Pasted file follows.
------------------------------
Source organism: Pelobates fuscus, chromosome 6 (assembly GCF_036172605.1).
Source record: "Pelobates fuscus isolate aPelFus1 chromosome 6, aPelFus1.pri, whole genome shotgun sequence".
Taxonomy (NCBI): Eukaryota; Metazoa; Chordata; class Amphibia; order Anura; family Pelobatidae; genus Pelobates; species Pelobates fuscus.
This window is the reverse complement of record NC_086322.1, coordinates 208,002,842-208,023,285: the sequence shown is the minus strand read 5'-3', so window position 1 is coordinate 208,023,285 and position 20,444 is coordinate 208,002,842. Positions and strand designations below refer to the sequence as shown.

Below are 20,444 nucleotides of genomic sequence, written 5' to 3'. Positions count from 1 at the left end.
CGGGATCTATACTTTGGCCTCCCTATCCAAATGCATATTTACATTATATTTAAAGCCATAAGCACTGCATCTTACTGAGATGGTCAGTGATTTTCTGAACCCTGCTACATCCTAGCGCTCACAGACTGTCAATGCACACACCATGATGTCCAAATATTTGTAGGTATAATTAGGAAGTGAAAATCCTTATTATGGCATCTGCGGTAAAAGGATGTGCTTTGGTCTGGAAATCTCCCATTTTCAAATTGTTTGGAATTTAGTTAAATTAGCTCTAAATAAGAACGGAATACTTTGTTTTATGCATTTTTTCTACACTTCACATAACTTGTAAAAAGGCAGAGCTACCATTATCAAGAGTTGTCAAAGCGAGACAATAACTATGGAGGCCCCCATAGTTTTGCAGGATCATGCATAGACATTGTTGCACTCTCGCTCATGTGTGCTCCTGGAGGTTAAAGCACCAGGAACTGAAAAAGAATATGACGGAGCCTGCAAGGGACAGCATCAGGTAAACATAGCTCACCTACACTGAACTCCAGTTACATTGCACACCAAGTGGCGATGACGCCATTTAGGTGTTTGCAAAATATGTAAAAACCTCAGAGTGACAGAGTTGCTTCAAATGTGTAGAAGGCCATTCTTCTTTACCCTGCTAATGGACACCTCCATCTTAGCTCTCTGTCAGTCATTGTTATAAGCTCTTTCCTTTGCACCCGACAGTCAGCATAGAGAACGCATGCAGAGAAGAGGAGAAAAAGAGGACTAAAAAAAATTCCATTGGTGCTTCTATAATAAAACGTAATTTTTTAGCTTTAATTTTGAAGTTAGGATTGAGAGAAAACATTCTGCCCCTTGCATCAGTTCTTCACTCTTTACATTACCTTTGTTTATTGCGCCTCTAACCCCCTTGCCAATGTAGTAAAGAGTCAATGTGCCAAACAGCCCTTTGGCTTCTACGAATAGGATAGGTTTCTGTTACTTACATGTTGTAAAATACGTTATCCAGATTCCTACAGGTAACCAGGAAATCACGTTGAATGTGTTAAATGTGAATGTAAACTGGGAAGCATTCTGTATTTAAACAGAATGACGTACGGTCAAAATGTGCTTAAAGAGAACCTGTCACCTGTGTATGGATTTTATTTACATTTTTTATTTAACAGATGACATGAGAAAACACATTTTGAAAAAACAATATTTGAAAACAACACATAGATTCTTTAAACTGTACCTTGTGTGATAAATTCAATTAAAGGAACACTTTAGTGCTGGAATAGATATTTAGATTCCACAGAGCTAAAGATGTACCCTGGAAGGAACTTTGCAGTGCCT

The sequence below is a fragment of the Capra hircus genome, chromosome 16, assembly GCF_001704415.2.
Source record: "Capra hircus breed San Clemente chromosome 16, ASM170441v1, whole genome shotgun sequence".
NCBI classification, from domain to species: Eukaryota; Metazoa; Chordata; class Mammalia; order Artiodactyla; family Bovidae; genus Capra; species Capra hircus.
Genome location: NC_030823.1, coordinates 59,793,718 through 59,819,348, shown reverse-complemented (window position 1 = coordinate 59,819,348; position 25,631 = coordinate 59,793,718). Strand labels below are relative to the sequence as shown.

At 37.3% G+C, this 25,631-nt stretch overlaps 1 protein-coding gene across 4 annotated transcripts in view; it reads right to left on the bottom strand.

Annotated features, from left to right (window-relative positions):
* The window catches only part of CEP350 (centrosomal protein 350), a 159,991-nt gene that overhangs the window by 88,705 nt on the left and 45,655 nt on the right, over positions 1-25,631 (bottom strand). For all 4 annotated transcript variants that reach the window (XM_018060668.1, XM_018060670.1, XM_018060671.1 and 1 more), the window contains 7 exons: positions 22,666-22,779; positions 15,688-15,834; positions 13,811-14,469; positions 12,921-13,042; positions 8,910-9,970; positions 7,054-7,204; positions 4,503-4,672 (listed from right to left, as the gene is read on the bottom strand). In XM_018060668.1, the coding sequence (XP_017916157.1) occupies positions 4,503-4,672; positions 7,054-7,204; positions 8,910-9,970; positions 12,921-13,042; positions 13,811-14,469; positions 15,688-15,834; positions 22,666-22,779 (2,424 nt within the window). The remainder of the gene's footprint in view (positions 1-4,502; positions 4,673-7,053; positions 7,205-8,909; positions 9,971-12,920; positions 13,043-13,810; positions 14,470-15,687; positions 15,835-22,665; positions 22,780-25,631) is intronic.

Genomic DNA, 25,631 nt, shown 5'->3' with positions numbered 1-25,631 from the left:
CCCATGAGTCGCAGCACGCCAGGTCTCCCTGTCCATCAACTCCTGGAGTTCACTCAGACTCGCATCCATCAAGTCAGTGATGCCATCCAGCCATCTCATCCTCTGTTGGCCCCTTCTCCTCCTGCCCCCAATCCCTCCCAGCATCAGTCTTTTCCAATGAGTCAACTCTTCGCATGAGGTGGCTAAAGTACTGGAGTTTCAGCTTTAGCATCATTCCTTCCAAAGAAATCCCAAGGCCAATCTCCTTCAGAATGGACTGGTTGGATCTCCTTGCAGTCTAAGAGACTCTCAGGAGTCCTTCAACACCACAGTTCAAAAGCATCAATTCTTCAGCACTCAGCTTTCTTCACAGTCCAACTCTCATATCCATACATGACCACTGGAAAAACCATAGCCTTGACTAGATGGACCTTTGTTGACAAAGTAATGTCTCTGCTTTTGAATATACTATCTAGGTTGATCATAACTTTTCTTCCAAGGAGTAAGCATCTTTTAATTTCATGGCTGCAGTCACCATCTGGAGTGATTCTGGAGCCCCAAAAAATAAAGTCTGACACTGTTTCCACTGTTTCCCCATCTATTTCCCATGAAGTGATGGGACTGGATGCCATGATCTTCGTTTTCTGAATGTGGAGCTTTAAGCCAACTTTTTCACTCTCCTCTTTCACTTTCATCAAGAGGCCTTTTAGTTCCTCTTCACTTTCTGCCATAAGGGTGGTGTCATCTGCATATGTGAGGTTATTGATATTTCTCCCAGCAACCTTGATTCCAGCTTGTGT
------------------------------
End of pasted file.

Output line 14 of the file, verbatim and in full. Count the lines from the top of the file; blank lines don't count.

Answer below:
Genomic DNA, 25,631 nt, shown 5'->3' with positions numbered 1-25,631 from the left: